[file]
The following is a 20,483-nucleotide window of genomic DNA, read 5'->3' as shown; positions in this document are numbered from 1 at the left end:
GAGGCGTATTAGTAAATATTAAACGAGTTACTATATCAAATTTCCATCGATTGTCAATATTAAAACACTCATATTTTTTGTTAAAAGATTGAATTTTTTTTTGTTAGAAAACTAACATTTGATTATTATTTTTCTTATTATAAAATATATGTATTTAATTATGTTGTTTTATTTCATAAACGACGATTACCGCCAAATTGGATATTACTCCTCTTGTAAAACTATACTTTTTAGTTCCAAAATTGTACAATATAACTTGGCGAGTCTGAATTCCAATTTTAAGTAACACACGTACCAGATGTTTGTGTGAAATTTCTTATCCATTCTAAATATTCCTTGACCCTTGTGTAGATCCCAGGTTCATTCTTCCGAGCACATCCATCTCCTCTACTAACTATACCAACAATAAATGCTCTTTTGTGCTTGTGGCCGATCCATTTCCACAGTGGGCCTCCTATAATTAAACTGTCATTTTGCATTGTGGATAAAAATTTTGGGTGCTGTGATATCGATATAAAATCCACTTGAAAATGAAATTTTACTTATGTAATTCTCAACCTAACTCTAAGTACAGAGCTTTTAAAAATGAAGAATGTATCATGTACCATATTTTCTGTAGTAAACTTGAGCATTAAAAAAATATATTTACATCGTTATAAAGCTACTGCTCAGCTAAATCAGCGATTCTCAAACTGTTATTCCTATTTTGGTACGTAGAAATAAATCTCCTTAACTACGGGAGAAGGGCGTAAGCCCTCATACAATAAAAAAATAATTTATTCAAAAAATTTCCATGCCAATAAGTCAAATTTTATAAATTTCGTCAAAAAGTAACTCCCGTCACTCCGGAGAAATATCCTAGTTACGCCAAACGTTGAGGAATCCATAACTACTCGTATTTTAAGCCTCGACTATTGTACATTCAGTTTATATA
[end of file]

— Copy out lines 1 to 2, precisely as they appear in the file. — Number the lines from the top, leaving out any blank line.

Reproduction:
The following is a 20,483-nucleotide window of genomic DNA, read 5'->3' as shown; positions in this document are numbered from 1 at the left end:
GAGGCGTATTAGTAAATATTAAACGAGTTACTATATCAAATTTCCATCGATTGTCAATATTAAAACACTCATATTTTTTGTTAAAAGATTGAATTTTTTTTTGTTAGAAAACTAACATTTGATTATTATTTTTCTTATTATAAAATATATGTATTTAATTATGTTGTTTTATTTCATAAACGACGATTACCGCCAAATTGGATATTACTCCTCTTGTAAAACTATACTTTTTAGTTCCAAAATTGTACAATATAACTTGGCGAGTCTGAATTCCAATTTTAAGTAACACACGTACCAGATGTTTGTGTGAAATTTCTTATCCATTCTAAATATTCCTTGACCCTTGTGTAGATCCCAGGTTCATTCTTCCGAGCACATCCATCTCCTCTACTAACTATACCAACAATAAATGCTCTTTTGTGCTTGTGGCCGATCCATTTCCACAGTGGGCCTCCTATAATTAAACTGTCATTTTGCATTGTGGATAAAAATTTTGGGTGCTGTGATATCGATATAAAATCCACTTGAAAATGAAATTTTACTTATGTAATTCTCAACCTAACTCTAAGTACAGAGCTTTTAAAAATGAAGAATGTATCATGTACCATATTTTCTGTAGTAAACTTGAGCATTAAAAAAATATATTTACATCGTTATAAAGCTACTGCTCAGCTAAATCAGCGATTCTCAAACTGTTATTCCTATTTTGGTACGTAGAAATAAATCTCCTTAACTACGGGAGAAGGGCGTAAGCCCTCATACAATAAAAAAATAATTTATTCAAAAAATTTCCATGCCAATAAGTCAAATTTTATAAATTTCGTCAAAAAGTAACTCCCGTCACTCCGGAGAAATATCCTAGTTACGCCAAACGTTGAGGAATCCATAACTACTCGTATTTTAAGCCTCGACTATTGTACATTCAGTTTATATA